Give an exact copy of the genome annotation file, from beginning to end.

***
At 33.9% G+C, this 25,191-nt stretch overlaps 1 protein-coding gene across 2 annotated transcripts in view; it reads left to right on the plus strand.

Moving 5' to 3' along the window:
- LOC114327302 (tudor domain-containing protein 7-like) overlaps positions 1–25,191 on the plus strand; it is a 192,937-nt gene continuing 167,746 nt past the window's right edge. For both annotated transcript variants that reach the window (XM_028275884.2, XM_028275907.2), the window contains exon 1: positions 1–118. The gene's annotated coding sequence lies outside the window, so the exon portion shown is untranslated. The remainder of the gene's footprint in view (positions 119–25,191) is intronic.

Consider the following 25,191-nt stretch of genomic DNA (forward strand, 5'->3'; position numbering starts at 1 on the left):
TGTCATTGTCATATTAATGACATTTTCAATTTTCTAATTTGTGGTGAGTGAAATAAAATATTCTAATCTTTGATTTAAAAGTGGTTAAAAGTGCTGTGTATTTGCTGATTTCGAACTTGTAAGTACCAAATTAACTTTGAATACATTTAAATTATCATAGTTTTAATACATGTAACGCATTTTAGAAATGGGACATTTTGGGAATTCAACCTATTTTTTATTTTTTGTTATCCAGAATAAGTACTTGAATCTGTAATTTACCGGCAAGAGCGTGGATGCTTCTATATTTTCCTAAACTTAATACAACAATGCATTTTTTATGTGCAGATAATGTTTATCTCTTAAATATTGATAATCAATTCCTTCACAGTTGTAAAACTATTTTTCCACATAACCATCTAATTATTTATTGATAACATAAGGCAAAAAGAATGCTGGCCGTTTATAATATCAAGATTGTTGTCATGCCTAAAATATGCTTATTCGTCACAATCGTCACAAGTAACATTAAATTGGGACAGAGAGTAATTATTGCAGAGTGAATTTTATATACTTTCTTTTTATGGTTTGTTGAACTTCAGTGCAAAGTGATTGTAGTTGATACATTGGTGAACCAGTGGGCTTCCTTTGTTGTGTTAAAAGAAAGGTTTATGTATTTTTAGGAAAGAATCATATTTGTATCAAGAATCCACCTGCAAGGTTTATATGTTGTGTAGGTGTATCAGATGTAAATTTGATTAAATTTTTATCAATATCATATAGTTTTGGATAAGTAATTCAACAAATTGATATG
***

At 33.9% G+C, this 25,191-nt stretch overlaps 1 protein-coding gene across 2 annotated transcripts in view; it reads left to right on the plus strand.

Moving 5' to 3' along the window:
- LOC114327302 (tudor domain-containing protein 7-like) overlaps positions 1–25,191 on the plus strand; it is a 192,937-nt gene continuing 167,746 nt past the window's right edge. For both annotated transcript variants that reach the window (XM_028275884.2, XM_028275907.2), the window contains exon 1: positions 1–118. The gene's annotated coding sequence lies outside the window, so the exon portion shown is untranslated. The remainder of the gene's footprint in view (positions 119–25,191) is intronic.

Consider the following 25,191-nt stretch of genomic DNA (forward strand, 5'->3'; position numbering starts at 1 on the left):
TGTCATTGTCATATTAATGACATTTTCAATTTTCTAATTTGTGGTGAGTGAAATAAAATATTCTAATCTTTGATTTAAAAGTGGTTAAAAGTGCTGTGTATTTGCTGATTTCGAACTTGTAAGTACCAAATTAACTTTGAATACATTTAAATTATCATAGTTTTAATACATGTAACGCATTTTAGAAATGGGACATTTTGGGAATTCAACCTATTTTTTATTTTTTGTTATCCAGAATAAGTACTTGAATCTGTAATTTACCGGCAAGAGCGTGGATGCTTCTATATTTTCCTAAACTTAATACAACAATGCATTTTTTATGTGCAGATAATGTTTATCTCTTAAATATTGATAATCAATTCCTTCACAGTTGTAAAACTATTTTTCCACATAACCATCTAATTATTTATTGATAACATAAGGCAAAAAGAATGCTGGCCGTTTATAATATCAAGATTGTTGTCATGCCTAAAATATGCTTATTCGTCACAATCGTCACAAGTAACATTAAATTGGGACAGAGAGTAATTATTGCAGAGTGAATTTTATATACTTTCTTTTTATGGTTTGTTGAACTTCAGTGCAAAGTGATTGTAGTTGATACATTGGTGAACCAGTGGGCTTCCTTTGTTGTGTTAAAAGAAAGGTTTATGTATTTTTAGGAAAGAATCATATTTGTATCAAGAATCCACCTGCAAGGTTTATATGTTGTGTAGGTGTATCAGATGTAAATTTGATTAAATTTTTATCAATATCATATAGTTTTGGATAAGTAATTCAACAAATTGATATG